In one of those “small world” occurrences, I heard about this book from a friend I met through ultimate frisbee; he had been in contact with the author via Twitter. I read a description of the book and was interested; historical fiction set in the post-WWII era is right up my alley. I went to NetGalley and requested an advance reader’s copy (ARC), which the publisher, Algonquin, graciously granted, and I read the book over the course of a few days.
“A wound that never healed. A promise never to be fulfilled. That was family.”
Saburo, the titular third son of a Taiwanese family in Japan-occupied Taiwan, has been maltreated by his family ever since the death of his younger brother, Aki. Both his father and mother punish him physically, and he gets the smallest share of every meal, causing him to be diagnosed with malnutrition. He is bright but dreamy, and neither his teachers nor his parents appreciate his intelligence. One of his few tender experiences as a young boy is when he meets young girl, Yoshiko, during an air raid; he also experiences kindness from his cousin Toru, a doctor.
Once the Japanese have been defeated, the Chinese come, and once again Taiwan is under another country’s rule. Amidst chaos, oppression, and death, Saburo finds Yoshiko again. Saburo’s older brother Kazuo makes advances on Yoshiko, but she and Saburo marry. Saburo vows to take the legendarily difficult exam to go to America and study at a university, despite the fact that, unlike Kazuo, he did not attend the best university in Taiwan. He studies on his own, with Yoshiko’s support, and passes; he then must leave Yoshiko and their new baby, Kai-ming, to go to America.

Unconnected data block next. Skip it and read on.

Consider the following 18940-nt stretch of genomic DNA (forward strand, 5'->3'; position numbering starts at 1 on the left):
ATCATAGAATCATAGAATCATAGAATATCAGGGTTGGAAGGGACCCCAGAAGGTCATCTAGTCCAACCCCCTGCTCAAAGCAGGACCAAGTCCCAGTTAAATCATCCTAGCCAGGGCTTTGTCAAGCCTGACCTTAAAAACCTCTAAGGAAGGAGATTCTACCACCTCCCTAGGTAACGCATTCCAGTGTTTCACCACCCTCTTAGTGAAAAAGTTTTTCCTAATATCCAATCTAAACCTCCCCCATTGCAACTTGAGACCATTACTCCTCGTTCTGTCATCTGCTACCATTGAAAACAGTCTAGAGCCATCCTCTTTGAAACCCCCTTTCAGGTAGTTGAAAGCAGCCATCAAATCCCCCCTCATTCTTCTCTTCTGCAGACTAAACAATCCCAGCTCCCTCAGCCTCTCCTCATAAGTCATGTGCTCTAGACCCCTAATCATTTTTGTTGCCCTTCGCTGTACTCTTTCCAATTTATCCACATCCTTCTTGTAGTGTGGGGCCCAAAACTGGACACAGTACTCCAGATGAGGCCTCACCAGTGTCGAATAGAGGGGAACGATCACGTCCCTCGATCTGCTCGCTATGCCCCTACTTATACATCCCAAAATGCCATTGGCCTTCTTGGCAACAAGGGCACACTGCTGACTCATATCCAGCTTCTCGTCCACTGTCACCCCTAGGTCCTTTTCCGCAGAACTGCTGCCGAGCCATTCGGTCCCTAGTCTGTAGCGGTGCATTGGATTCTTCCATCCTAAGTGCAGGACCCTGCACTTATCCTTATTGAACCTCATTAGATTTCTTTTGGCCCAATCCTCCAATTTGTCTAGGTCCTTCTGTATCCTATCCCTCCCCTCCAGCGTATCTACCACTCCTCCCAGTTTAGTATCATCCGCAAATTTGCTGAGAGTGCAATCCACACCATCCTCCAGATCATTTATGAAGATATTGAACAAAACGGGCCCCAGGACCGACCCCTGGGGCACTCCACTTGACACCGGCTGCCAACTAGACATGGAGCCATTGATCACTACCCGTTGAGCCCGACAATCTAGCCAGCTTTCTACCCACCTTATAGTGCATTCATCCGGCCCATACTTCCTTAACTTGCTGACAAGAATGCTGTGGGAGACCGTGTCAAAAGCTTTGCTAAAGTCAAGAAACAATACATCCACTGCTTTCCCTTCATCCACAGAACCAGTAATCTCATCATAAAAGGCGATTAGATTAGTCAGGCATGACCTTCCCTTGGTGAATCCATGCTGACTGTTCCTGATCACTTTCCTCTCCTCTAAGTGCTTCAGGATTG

Throughout the novel, Saburo faces many obstacles; some are political (his father is a politician; quotas from Taiwan to the U.S. make visas difficult to get; there is corruption on both/all sides), but many stem from his family’s unjust treatment of him. The difficulties Saburo faces because of his family are worse than any he encounters because of the political events in Taiwan; this has the twin effects of lessening the impact of important political events (e.g. the anti-government uprising in February 1947 and the “White Terror” that followed) and making the story more universal and Saburo more relatable.
Once in the U.S., Saburo faces a new choice: to do as his family instructed, spending only one semester studying engineering (his talent and passion) and one studying pharmacy, to help with the family business upon his return, or spend all his time on engineering. His loyalty to his family in spite of their treatment of him is incomprehensible to many Americans he meets, who encourage him to put himself first for once and follow his dream of earning a Master’s in engineering and bringing Yoshiko to live with him in the States. Saburo is torn between the two value systems, but with Yoshiko’s encouragement, he finally makes his choice.
The Third Son is a well-written historical novel, an immigration saga that illuminates core differences between two cultures. Those who enjoyed Alan Brennert’s Honolulu or Julie Otsuka’s The Buddha in the Attic will almost certainly enjoy The Third Son.